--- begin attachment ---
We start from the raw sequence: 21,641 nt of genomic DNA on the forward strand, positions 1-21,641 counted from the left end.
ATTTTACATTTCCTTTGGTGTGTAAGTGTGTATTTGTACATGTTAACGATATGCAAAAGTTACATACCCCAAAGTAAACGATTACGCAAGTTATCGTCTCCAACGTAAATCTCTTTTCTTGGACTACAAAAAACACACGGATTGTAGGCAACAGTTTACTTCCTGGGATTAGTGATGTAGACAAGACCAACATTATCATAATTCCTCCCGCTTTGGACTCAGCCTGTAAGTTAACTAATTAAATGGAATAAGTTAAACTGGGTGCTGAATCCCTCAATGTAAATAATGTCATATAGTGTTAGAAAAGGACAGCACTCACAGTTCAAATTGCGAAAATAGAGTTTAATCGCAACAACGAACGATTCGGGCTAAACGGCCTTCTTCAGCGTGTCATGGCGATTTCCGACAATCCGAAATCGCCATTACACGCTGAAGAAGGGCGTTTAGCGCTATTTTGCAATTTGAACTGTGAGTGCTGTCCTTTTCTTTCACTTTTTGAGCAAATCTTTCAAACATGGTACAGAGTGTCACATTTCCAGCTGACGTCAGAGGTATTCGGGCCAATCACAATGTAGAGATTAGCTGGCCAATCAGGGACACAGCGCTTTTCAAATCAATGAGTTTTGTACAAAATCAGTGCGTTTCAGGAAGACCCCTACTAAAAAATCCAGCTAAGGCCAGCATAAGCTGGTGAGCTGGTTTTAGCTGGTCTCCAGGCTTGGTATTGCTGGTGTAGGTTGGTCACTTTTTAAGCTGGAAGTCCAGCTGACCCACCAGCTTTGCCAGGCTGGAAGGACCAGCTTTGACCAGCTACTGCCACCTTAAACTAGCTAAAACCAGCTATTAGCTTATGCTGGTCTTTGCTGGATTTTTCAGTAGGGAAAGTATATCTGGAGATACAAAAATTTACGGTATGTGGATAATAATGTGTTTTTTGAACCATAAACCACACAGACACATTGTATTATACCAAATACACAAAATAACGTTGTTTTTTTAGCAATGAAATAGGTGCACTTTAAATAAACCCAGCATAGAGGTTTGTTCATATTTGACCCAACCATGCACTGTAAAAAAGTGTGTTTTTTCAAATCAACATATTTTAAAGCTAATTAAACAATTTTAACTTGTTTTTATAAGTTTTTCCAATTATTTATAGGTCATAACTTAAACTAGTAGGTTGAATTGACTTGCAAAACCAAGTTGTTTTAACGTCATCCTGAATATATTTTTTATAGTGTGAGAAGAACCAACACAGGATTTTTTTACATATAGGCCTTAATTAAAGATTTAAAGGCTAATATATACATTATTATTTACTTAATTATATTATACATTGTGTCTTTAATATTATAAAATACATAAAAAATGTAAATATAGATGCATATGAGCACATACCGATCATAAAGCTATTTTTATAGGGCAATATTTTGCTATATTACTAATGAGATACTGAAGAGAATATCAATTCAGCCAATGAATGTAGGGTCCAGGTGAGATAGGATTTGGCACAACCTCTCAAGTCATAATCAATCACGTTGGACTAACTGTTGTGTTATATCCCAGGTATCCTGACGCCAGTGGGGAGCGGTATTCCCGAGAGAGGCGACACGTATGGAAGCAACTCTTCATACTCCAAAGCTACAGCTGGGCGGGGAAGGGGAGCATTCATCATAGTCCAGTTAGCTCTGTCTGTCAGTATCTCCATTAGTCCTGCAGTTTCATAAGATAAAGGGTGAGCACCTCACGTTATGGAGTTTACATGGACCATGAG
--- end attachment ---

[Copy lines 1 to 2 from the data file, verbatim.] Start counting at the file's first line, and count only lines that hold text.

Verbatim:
We start from the raw sequence: 21,641 nt of genomic DNA on the forward strand, positions 1-21,641 counted from the left end.
ATTTTACATTTCCTTTGGTGTGTAAGTGTGTATTTGTACATGTTAACGATATGCAAAAGTTACATACCCCAAAGTAAACGATTACGCAAGTTATCGTCTCCAACGTAAATCTCTTTTCTTGGACTACAAAAAACACACGGATTGTAGGCAACAGTTTACTTCCTGGGATTAGTGATGTAGACAAGACCAACATTATCATAATTCCTCCCGCTTTGGACTCAGCCTGTAAGTTAACTAATTAAATGGAATAAGTTAAACTGGGTGCTGAATCCCTCAATGTAAATAATGTCATATAGTGTTAGAAAAGGACAGCACTCACAGTTCAAATTGCGAAAATAGAGTTTAATCGCAACAACGAACGATTCGGGCTAAACGGCCTTCTTCAGCGTGTCATGGCGATTTCCGACAATCCGAAATCGCCATTACACGCTGAAGAAGGGCGTTTAGCGCTATTTTGCAATTTGAACTGTGAGTGCTGTCCTTTTCTTTCACTTTTTGAGCAAATCTTTCAAACATGGTACAGAGTGTCACATTTCCAGCTGACGTCAGAGGTATTCGGGCCAATCACAATGTAGAGATTAGCTGGCCAATCAGGGACACAGCGCTTTTCAAATCAATGAGTTTTGTACAAAATCAGTGCGTTTCAGGAAGACCCCTACTAAAAAATCCAGCTAAGGCCAGCATAAGCTGGTGAGCTGGTTTTAGCTGGTCTCCAGGCTTGGTATTGCTGGTGTAGGTTGGTCACTTTTTAAGCTGGAAGTCCAGCTGACCCACCAGCTTTGCCAGGCTGGAAGGACCAGCTTTGACCAGCTACTGCCACCTTAAACTAGCTAAAACCAGCTATTAGCTTATGCTGGTCTTTGCTGGATTTTTCAGTAGGGAAAGTATATCTGGAGATACAAAAATTTACGGTATGTGGATAATAATGTGTTTTTTGAACCATAAACCACACAGACACATTGTATTATACCAAATACACAAAATAACGTTGTTTTTTTAGCAATGAAATAGGTGCACTTTAAATAAACCCAGCATAGAGGTTTGTTCATATTTGACCCAACCATGCACTGTAAAAAAGTGTGTTTTTTCAAATCAACATATTTTAAAGCTAATTAAACAATTTTAACTTGTTTTTATAAGTTTTTCCAATTATTTATAGGTCATAACTTAAACTAGTAGGTTGAATTGACTTGCAAAACCAAGTTGTTTTAACGTCATCCTGAATATATTTTTTATAGTGTGAGAAGAACCAACACAGGATTTTTTTACATATAGGCCTTAATTAAAGATTTAAAGGCTAATATATACATTATTATTTACTTAATTATATTATACATTGTGTCTTTAATATTATAAAATACATAAAAAATGTAAATATAGATGCATATGAGCACATACCGATCATAAAGCTATTTTTATAGGGCAATATTTTGCTATATTACTAATGAGATACTGAAGAGAATATCAATTCAGCCAATGAATGTAGGGTCCAGGTGAGATAGGATTTGGCACAACCTCTCAAGTCATAATCAATCACGTTGGACTAACTGTTGTGTTATATCCCAGGTATCCTGACGCCAGTGGGGAGCGGTATTCCCGAGAGAGGCGACACGTATGGAAGCAACTCTTCATACTCCAAAGCTACAGCTGGGCGGGGAAGGGGAGCATTCATCATAGTCCAGTTAGCTCTGTCTGTCAGTATCTCCATTAGTCCTGCAGTTTCATAAGATAAAGGGTGAGCACCTCACGTTATGGAGTTTACATGGACCATGAG